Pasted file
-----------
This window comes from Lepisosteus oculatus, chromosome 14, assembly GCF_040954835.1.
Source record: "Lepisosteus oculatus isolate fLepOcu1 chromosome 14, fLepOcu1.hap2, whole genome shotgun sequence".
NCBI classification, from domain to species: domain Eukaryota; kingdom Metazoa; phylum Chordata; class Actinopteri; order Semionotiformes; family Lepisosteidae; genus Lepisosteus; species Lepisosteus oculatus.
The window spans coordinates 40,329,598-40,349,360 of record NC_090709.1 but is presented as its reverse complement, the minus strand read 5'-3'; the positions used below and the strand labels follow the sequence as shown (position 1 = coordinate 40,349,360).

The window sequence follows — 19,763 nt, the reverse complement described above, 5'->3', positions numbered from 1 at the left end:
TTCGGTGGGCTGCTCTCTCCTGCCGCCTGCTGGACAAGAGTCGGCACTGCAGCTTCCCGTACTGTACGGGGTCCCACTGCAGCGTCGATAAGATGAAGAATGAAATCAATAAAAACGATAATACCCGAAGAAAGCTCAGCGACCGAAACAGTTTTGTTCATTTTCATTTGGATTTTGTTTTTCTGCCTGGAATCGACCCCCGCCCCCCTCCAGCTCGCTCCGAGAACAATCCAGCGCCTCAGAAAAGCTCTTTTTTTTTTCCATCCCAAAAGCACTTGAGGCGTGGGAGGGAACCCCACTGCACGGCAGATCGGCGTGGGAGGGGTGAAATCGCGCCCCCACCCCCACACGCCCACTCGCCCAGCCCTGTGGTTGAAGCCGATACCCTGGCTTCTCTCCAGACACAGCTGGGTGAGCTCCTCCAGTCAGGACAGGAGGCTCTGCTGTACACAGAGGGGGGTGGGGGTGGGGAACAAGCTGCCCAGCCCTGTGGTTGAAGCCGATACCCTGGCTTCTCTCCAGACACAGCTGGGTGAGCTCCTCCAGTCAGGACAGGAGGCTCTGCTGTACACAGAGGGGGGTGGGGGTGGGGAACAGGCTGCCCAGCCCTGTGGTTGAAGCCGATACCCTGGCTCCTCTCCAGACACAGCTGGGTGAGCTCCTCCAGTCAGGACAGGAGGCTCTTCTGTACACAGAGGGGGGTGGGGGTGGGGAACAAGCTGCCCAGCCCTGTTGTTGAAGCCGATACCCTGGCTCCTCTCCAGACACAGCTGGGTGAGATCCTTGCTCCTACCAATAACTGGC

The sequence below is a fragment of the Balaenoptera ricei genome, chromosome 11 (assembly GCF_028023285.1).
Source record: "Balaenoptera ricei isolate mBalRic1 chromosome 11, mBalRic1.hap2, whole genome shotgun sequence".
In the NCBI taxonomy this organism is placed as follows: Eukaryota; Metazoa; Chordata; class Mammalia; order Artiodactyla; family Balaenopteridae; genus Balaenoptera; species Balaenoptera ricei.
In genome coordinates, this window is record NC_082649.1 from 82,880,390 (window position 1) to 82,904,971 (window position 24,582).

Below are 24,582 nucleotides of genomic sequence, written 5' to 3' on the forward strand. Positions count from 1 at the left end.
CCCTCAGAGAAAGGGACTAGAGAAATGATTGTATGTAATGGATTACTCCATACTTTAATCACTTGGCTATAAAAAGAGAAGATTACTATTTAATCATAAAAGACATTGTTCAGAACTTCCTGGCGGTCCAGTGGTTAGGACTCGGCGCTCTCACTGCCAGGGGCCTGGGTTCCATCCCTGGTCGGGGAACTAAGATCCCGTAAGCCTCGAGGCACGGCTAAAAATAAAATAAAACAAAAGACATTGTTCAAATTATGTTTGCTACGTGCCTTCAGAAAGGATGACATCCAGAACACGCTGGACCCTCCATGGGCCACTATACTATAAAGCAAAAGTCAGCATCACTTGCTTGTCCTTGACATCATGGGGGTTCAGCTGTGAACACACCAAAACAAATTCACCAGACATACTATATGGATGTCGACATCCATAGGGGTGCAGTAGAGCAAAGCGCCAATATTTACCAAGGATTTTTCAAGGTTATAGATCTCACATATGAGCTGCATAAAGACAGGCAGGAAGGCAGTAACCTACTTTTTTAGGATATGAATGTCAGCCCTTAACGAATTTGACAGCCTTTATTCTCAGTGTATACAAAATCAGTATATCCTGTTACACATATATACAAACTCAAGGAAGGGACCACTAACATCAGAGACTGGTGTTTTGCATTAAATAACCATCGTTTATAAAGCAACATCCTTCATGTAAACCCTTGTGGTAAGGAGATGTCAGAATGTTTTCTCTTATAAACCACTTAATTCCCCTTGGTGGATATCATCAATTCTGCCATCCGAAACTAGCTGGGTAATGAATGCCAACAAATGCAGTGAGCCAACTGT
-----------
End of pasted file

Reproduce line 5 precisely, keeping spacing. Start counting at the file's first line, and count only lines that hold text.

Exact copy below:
The window sequence follows — 19,763 nt, the reverse complement described above, 5'->3', positions numbered from 1 at the left end: